The subject matter of this paper is the different approaches to the study of ethnic identity. It remains one of the most popular themes in the social sciences; the problem of identity being one of the most difficult challenges to which they have to respond. The term `identity', which was introduced by Freud to explain personal psychological mechanisms is a fundamental concept in the explanation of many social phenomena. The concept of ethnic identity is an attempt to deal with the concept of ethnicity which has proved so elusive for social scientists to track down.
The comparative approach to the problem of ethnic identity formulated here follows a trend within the social sciences originating from a Wenner-Gren conference in 1970 and the series of publications which followed (Weinreich 1983; Liebkind 1989). My aim is to outline an analytical approach that will reflect the eclecticism and contrasts that characterise the phenomenon of ethnic identity itself, in order to bring together different perspectives and models from sociology and psychology. It is rooted in the conviction that a combination of sociological and psychological concepts and methods of studying ethnic identity can strengthen each other, and advance our understanding of the problem. We can carry out this task by considering the following questions: What is the role of ethnic identity in social life? What approaches exist in different disciplines and what are their advantages and drawbacks? It is not, however, my intention to present an exhaustive critical review of the literature, but rather simply to set out the basic premises uniting the different perspectives.
One of the trends developing in the social sciences recently is a weakening of their boundaries: the influences of achievements in one discipline on the development of others, the penetration of categories and terms created in one discipline into others, and the adoption of some shared conceptual frameworks. In other words, it is difficult to talk about pure approaches, especially on the theoretical level. The boundaries between disciplines dealing with ethnic identity are quite arbitrary, and in many investigations the problems are treated from an interdisciplinary point of view. However, an abstraction of the main differences between different disciplinary approaches is needed in order to illuminate the central question of this paper, the main dimensions in the study of ethnic identity.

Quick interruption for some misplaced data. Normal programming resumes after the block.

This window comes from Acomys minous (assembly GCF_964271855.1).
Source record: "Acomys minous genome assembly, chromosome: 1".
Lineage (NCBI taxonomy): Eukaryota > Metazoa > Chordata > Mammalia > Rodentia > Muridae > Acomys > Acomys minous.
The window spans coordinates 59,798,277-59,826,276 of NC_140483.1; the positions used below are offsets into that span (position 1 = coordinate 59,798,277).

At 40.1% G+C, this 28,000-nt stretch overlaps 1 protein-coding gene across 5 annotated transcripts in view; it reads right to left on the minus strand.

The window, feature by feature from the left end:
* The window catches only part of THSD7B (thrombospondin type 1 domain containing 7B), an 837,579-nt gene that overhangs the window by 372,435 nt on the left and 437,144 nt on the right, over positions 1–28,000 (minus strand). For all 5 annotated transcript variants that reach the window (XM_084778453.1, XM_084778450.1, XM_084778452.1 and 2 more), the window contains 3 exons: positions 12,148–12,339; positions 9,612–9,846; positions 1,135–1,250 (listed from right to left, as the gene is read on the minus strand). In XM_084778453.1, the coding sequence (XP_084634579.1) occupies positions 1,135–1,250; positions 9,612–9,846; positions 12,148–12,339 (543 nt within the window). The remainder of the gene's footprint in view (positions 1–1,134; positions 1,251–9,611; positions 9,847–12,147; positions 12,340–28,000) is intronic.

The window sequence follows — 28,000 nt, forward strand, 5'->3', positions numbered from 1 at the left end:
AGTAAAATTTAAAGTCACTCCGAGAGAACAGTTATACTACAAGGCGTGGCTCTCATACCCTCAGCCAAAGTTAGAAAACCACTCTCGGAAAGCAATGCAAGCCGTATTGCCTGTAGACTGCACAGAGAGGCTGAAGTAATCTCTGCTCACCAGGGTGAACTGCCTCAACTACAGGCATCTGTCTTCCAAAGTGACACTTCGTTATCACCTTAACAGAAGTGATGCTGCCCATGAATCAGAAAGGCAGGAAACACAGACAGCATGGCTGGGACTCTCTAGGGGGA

Although the main debates on the subject of ethnic identity have arisen within sociology and social psychology, it is impossible to ignore the considerable impact (especially on the empirical level) of social anthropology. Despite the wide use of the term `ethnic identity' in anthropological literature it is very difficult to distinguish it in this context from other related concepts, and often it is simply used as a synonym for `ethnicity'. Indeed, identity is often taken for granted as a term which does not need to be defined, and is itself used to define ethnicity, as in Schildkrout's definition: "Ethnicity is a set of conscious or unconscious beliefs or assumption about one's own or another's identity, as derived from membership in a particular type of group or category" (Schildkrout 1978). Ethnic identity is treated as a conceptualisation of one's membership of an ethnic group.
One of the evident advantages of the social anthropological approach, which needs to be emphasised, is its cultural, regional and historical focus. The function and expression of ethnicity is scrutinised in a definite cultural context. However by focusing on a particular group they have often ignored another important question: is there any way in which results from dfferent ethnic groups in different cultural contexts could be compared?
Thus, though we can find some parallels between the two disciplin ary approaches, generally while anthropologists describe precisely the mosaic of different ethnic identities, sociologists try to locate them within a broader social structure. So in sociological analyses ethnic identity is often used synonymously with ethnicity. Discussing the role of ethnicty in the contemporary world, based on great changes in the ethnic mix (connected with differential rates of natural increase in a societies and incoming streams of migrants and refugees), sociologists are agreed on the importance of ethnic divisions in most societies. The fact that, since the second World War, 20 million have died in ethnic conflicts, strengthens this conviction (McKay 1982). Many sociologists, however, confuse ethnicity with cultural behaviour or cultural awareness, and this reduces the understanding of ethnicity to the general study of culture (Patterson 1983).
Explanations of ethnic phenomena within sociology can be divided into two categories, which we might call primordalism and structuralism (Liebkind 1989). The former views ethnicty as irrational, deep-seated allegiances and attachments to kin, territory or religion (McKay 1982). Ethnicity is seen as a primordial tie which connotes unity and solidarity above and beyond internal division. The latter, on the other hand, considers ethnicty more or less as `false consciousness', or `ideology', which is rationally manipulated or consciously adopted as a strategy for pursuing the political and economic goals of ethnic groups (Okamura 1981). The instrumental, pragmatic and changeable aspects of ethnicty are emphasised, and ethnic identity is viewed as a rational reaction to social pressure (Lange 1981).